Shared King Lab. Image Courtesy of Biolabs@NYULangone
Open Shared Lab Space, Image Courtesy of Biolabs@NYULangone

Biolabs works as an 'incubator'; could you explain what this is?

An incubator, which is different from an accelerator, hosts early-stage companies, typically after they've received their initial funding. These companies need to execute their plans efficiently in terms of capital and time. Our incubator is designed for this execution phase. We offer services, support, and access to facilities with expensive equipment. This setup enables researchers and scientists to focus on their experiments without worrying about operational burdens.

What are the benefits of early-stage companies joining an incubator?

A lot of companies who start do not consider incubators. But joining an incubator offers significant benefits for early-stage companies, akin to living in a co-op apartment where many necessities are taken care of.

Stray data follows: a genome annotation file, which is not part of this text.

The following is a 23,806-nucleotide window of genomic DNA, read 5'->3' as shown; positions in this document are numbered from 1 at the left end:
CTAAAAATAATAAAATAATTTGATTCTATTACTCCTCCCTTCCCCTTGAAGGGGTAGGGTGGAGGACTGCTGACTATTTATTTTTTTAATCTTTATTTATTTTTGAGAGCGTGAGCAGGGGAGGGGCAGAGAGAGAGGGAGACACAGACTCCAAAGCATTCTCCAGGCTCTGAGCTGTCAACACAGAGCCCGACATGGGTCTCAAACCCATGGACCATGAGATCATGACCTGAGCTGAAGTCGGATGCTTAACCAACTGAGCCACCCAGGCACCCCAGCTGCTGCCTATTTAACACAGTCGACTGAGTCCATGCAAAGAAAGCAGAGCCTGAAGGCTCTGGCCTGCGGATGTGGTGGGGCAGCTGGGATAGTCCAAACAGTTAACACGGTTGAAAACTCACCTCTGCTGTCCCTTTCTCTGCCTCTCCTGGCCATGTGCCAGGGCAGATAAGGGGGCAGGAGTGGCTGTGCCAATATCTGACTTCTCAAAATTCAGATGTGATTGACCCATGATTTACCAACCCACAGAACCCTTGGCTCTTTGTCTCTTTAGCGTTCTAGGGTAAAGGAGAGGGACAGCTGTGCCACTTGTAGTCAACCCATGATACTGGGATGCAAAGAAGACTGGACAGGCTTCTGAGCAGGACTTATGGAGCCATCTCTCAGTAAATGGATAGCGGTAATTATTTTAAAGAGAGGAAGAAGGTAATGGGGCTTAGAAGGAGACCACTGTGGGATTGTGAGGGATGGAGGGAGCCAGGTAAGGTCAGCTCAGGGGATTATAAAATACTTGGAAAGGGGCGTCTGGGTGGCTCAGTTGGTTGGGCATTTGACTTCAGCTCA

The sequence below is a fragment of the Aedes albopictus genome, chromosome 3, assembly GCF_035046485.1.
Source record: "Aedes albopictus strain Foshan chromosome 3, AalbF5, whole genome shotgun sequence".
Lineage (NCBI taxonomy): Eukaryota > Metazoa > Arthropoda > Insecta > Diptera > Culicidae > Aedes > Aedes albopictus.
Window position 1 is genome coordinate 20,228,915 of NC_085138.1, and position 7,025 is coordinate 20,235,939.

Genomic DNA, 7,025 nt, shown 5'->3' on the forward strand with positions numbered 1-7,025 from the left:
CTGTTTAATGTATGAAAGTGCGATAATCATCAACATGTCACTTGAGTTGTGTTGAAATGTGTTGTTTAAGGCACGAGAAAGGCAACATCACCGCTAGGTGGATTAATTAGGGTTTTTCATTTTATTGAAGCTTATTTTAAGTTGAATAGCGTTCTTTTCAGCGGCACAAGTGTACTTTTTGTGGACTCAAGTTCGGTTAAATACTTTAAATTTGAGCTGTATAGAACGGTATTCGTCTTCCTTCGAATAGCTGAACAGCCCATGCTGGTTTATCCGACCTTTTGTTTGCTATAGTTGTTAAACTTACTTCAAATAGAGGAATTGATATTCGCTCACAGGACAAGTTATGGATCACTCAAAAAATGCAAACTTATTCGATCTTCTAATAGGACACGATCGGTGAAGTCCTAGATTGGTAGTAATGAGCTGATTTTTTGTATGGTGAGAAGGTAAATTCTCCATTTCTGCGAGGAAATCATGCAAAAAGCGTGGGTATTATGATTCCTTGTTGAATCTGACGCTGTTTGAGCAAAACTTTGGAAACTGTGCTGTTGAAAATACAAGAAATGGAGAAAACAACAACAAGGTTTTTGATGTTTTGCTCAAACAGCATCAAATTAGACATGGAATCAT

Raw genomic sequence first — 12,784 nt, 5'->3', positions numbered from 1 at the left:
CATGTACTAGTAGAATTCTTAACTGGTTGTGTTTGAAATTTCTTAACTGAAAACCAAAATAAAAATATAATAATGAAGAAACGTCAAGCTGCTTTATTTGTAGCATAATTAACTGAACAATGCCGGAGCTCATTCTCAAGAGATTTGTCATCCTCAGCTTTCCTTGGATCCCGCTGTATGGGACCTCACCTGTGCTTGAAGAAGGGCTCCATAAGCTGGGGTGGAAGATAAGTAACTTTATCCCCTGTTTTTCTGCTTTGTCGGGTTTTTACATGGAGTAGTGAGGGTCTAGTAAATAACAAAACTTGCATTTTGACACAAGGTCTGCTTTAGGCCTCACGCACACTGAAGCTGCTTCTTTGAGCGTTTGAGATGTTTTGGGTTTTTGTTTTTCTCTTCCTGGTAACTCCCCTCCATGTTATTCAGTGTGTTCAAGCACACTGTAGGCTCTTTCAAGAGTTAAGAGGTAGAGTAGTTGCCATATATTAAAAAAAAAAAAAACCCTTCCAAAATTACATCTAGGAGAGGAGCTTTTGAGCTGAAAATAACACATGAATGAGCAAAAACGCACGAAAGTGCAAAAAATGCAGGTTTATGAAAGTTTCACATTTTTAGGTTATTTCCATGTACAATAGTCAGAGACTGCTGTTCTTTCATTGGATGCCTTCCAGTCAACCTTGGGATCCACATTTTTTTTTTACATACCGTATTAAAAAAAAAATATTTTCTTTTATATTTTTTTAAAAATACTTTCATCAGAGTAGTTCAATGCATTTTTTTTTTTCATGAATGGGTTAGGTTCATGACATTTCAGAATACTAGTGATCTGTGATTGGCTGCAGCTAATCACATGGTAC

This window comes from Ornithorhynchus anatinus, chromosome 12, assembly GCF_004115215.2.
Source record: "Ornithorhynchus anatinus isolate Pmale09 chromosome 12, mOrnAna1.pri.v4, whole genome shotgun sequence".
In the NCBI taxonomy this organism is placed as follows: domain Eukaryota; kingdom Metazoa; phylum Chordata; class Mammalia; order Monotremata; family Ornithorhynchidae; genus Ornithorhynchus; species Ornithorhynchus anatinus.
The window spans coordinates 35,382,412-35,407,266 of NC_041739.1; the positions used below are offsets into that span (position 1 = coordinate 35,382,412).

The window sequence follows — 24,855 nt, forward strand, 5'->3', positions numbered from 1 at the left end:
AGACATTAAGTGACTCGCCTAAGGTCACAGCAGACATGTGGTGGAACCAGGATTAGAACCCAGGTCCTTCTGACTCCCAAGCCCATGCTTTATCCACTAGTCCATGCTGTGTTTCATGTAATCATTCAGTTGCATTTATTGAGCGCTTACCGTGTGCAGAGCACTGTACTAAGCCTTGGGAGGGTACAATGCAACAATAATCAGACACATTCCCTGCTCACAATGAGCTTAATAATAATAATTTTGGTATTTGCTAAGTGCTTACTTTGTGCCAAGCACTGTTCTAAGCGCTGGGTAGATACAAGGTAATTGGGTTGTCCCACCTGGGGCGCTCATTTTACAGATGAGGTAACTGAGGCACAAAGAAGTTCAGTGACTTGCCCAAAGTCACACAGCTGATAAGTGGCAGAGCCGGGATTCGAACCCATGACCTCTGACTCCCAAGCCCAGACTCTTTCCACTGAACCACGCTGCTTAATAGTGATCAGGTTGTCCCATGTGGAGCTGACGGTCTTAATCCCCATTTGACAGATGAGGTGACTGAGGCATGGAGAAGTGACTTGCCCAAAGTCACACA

In a co-op, if there's an issue like a leak, a single call to a superintendent resolves it. This contrasts with owning a house, where the owner is responsible for furnishing, outfitting appliances, and all maintenance.

In an incubator, similar to living in an apartment, many operational challenges are handled for you, allowing you to focus more on your business without the burden of managing numerous logistical details.

How does Biolabs support the companies it works with?

Our pricing model includes a membership and a fixed cost, with no extra charges for using various types of equipment, which is common in incubators. Our goal is to help these companies iterate their projects to perfection, obtain proof of concept data, reach their next milestones, increase their valuation, and de-risk from an investor's perspective. We also ensure that our founders are responsible with the capital they've received.